apt-get install -y ibacm infiniband-diags librdmacm1 librdmacm-dev
  apt-get install -y libibnetdisc-dev 
  ## Installs the Omnipath packages
  apt-get install -y libnuma-dev libfabric-dev libpsm2-2-compat libpsm2-dev numactl
  apt-get install -y libtool opensm libopensm-dev

##### Compile OpenMPI
  tar -xvf openmpi-X.X.X.tar.gz
  cd openmpi-X.X.X
  mkdir -p $LIB_DIR/openmpi
  ./configure --prefix=$LIB_DIR/openmpi \
    ## Omnipath configuration parameters
    --with-libfabric --with-psm2 \
    ## Infiniband configuration parameters
    --enable-openib-control-hdr-padding \
    --enable-openib-dynamic-sl \
    --enable-openib-udcm \
    --enable-openib-rdmacm \
    --enable-openib-rdmacm-ibaddr \
    --with-pmix=internal \
    ## Compilation parameters used on GRICAD clusters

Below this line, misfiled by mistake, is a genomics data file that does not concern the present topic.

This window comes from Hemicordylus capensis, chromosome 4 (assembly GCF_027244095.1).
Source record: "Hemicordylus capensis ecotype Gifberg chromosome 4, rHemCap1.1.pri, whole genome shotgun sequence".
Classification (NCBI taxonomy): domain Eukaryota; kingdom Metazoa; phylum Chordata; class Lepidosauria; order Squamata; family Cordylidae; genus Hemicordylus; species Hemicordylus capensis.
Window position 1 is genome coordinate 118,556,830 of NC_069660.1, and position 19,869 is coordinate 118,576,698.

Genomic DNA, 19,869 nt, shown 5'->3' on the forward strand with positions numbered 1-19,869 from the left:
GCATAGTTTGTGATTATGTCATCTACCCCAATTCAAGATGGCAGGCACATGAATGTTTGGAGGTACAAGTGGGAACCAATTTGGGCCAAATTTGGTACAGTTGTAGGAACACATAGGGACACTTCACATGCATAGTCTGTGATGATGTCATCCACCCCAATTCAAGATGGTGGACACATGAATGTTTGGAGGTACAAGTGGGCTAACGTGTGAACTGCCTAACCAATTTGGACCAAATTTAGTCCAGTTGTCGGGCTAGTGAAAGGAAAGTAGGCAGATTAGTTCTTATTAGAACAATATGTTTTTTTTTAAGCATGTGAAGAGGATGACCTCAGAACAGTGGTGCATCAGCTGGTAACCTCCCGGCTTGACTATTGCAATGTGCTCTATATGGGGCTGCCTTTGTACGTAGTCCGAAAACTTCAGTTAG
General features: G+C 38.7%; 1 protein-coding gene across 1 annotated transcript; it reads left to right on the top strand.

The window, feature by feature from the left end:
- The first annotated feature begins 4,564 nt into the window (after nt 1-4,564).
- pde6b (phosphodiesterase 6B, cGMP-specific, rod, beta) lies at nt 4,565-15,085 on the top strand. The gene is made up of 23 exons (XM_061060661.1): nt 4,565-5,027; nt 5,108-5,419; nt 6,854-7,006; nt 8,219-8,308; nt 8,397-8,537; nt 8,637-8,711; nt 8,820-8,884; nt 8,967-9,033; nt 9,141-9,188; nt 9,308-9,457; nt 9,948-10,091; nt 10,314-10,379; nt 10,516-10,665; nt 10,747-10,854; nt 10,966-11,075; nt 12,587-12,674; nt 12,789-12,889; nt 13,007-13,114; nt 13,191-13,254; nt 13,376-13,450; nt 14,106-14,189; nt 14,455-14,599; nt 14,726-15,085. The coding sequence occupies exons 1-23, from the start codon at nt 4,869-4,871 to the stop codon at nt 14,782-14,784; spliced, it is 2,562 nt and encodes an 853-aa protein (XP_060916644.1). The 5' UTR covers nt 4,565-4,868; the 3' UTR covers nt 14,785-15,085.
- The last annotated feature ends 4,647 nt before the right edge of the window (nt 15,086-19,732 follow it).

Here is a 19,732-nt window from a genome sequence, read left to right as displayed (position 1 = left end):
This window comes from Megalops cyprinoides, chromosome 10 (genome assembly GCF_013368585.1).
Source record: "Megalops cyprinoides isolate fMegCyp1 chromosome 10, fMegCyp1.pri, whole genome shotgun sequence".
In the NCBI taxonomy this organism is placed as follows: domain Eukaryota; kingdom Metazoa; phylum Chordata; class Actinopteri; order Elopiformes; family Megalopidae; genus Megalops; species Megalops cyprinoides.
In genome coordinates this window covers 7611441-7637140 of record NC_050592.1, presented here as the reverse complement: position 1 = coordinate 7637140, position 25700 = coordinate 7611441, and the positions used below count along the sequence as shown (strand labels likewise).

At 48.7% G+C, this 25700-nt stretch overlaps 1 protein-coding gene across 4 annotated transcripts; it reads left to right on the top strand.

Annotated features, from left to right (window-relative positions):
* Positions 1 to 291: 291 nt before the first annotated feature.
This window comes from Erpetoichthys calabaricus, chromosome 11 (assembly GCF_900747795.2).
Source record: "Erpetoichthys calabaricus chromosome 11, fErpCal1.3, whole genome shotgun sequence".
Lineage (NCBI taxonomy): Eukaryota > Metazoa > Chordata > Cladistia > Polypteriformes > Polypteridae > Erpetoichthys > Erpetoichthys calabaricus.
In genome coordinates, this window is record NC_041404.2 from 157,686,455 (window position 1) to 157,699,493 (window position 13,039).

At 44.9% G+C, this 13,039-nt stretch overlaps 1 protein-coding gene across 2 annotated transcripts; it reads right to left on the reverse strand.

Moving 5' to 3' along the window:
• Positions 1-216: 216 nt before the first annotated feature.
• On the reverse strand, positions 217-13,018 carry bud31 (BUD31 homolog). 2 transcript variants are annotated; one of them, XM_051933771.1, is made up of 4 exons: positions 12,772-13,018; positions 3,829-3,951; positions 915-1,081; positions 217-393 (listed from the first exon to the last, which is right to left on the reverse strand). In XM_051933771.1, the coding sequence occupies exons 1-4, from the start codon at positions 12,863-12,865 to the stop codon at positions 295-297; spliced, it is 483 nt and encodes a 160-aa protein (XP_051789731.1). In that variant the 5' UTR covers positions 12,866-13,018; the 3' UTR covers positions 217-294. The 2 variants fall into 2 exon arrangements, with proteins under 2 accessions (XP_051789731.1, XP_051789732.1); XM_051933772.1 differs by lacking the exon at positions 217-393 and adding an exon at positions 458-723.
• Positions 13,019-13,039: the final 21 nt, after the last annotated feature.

--disable-mca-dso --disable-static --disable-dependency-tracking --enable-mpi-cxx
  make -j4
  make install

Although there is inter-version OpenMPI compatibility, using different versions of OpenMPI results in lower performance. Care must therefore be taken to use the same version of OpenMPI in the container and in the Nix profile (version of OpenMPI available with Nix) or the Guix session (for example, using the command guix install openmpi@4.1.6 to install version 4.1.6 of OpenMPI).

To go further

If you have any question ro need any help on the subject, please send an email to